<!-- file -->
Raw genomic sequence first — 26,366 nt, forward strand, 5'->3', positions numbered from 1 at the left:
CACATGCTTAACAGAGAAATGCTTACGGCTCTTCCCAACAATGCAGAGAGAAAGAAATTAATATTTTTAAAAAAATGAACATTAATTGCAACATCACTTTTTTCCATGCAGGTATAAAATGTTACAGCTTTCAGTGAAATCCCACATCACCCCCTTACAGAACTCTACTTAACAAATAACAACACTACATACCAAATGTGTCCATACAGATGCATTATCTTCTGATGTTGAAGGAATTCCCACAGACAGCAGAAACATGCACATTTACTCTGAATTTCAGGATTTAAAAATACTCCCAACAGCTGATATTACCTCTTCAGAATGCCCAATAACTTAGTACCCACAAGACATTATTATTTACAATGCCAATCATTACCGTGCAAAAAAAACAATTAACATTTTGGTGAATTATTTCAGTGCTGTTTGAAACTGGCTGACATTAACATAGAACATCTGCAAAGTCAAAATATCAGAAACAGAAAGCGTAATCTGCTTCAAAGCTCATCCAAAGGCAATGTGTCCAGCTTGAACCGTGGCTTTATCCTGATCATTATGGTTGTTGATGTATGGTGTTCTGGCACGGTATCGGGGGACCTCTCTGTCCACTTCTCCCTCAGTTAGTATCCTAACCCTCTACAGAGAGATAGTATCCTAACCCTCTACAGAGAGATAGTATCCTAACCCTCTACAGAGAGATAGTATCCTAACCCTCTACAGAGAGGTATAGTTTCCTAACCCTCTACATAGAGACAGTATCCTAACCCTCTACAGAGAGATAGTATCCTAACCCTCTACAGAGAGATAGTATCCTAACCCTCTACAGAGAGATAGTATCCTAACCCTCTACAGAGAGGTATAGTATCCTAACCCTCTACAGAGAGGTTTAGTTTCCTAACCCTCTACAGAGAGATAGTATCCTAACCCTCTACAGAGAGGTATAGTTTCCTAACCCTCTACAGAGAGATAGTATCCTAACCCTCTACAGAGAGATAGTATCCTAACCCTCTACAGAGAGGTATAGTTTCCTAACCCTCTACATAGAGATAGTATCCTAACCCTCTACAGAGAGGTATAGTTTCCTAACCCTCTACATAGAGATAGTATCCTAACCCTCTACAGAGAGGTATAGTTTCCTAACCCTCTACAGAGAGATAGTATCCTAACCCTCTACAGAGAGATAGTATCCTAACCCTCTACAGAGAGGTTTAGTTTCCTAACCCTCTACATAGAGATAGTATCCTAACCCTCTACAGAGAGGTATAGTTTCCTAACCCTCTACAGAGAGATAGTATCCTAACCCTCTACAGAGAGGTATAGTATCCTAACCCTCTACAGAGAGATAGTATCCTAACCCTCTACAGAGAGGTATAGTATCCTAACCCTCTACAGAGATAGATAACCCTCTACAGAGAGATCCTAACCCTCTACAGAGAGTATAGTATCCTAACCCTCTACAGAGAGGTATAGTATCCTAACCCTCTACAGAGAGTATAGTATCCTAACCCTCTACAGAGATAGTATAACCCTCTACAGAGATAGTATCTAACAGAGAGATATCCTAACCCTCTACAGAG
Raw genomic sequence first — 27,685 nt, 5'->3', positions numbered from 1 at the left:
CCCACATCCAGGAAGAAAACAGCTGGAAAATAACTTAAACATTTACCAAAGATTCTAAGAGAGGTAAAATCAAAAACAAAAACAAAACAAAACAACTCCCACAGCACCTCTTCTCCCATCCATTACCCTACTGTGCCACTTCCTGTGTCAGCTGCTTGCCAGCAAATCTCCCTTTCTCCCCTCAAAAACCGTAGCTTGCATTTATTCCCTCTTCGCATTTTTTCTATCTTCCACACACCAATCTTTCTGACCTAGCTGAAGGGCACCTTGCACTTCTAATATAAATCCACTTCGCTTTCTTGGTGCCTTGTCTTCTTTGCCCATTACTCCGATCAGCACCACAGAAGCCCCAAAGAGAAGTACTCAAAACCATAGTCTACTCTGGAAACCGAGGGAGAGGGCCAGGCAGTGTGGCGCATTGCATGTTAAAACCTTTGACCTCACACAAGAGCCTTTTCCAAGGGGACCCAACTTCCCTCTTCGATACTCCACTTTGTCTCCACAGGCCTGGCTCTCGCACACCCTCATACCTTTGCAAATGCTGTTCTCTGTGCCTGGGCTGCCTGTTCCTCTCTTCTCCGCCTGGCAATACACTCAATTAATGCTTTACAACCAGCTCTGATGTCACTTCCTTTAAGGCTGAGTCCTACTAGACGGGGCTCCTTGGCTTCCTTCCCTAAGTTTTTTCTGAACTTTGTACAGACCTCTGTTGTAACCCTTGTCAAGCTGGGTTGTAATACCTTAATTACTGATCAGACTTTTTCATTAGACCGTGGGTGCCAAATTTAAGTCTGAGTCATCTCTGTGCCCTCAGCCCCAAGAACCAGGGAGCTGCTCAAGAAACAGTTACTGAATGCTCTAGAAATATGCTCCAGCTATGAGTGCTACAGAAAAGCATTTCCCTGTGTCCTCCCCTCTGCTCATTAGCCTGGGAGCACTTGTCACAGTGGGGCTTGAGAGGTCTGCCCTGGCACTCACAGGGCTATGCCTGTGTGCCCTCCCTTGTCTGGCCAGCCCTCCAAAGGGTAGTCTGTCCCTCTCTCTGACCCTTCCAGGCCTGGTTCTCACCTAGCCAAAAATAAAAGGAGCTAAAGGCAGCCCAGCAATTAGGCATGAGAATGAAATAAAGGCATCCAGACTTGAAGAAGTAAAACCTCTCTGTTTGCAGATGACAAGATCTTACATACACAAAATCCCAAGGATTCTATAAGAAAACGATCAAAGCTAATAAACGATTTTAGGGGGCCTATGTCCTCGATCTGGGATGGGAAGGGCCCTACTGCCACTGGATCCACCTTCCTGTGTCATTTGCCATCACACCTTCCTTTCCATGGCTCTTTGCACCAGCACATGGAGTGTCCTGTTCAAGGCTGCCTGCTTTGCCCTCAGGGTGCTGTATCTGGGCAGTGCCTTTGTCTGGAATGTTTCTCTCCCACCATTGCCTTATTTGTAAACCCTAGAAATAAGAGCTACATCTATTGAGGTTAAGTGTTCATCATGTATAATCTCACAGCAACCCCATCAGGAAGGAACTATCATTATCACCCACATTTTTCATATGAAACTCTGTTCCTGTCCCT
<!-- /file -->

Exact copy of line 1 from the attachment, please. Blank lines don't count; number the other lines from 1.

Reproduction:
Raw genomic sequence first — 26,366 nt, forward strand, 5'->3', positions numbered from 1 at the left: